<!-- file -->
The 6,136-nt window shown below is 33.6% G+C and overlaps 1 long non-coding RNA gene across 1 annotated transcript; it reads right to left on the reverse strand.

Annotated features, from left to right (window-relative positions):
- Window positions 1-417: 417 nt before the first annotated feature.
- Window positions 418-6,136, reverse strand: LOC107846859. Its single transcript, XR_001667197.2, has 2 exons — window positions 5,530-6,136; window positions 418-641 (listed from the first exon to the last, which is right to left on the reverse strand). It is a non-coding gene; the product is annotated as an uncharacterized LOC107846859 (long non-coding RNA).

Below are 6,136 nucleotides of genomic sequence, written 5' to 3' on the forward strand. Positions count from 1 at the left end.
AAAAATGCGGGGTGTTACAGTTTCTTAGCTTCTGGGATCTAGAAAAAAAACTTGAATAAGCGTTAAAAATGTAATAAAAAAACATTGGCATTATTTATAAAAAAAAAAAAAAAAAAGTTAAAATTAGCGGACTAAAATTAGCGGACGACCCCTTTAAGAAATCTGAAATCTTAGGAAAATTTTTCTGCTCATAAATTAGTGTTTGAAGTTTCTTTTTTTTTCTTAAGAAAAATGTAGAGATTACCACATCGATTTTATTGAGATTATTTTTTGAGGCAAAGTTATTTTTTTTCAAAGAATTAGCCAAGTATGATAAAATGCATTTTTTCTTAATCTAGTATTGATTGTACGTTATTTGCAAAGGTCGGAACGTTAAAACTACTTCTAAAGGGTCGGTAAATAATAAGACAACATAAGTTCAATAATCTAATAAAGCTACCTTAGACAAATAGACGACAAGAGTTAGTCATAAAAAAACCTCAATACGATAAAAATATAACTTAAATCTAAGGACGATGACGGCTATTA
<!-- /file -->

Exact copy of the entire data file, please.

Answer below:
The 6,136-nt window shown below is 33.6% G+C and overlaps 1 long non-coding RNA gene across 1 annotated transcript; it reads right to left on the reverse strand.

Annotated features, from left to right (window-relative positions):
- Window positions 1-417: 417 nt before the first annotated feature.
- Window positions 418-6,136, reverse strand: LOC107846859. Its single transcript, XR_001667197.2, has 2 exons — window positions 5,530-6,136; window positions 418-641 (listed from the first exon to the last, which is right to left on the reverse strand). It is a non-coding gene; the product is annotated as an uncharacterized LOC107846859 (long non-coding RNA).

Below are 6,136 nucleotides of genomic sequence, written 5' to 3' on the forward strand. Positions count from 1 at the left end.
AAAAATGCGGGGTGTTACAGTTTCTTAGCTTCTGGGATCTAGAAAAAAAACTTGAATAAGCGTTAAAAATGTAATAAAAAAACATTGGCATTATTTATAAAAAAAAAAAAAAAAAAGTTAAAATTAGCGGACTAAAATTAGCGGACGACCCCTTTAAGAAATCTGAAATCTTAGGAAAATTTTTCTGCTCATAAATTAGTGTTTGAAGTTTCTTTTTTTTTCTTAAGAAAAATGTAGAGATTACCACATCGATTTTATTGAGATTATTTTTTGAGGCAAAGTTATTTTTTTTCAAAGAATTAGCCAAGTATGATAAAATGCATTTTTTCTTAATCTAGTATTGATTGTACGTTATTTGCAAAGGTCGGAACGTTAAAACTACTTCTAAAGGGTCGGTAAATAATAAGACAACATAAGTTCAATAATCTAATAAAGCTACCTTAGACAAATAGACGACAAGAGTTAGTCATAAAAAAACCTCAATACGATAAAAATATAACTTAAATCTAAGGACGATGACGGCTATTA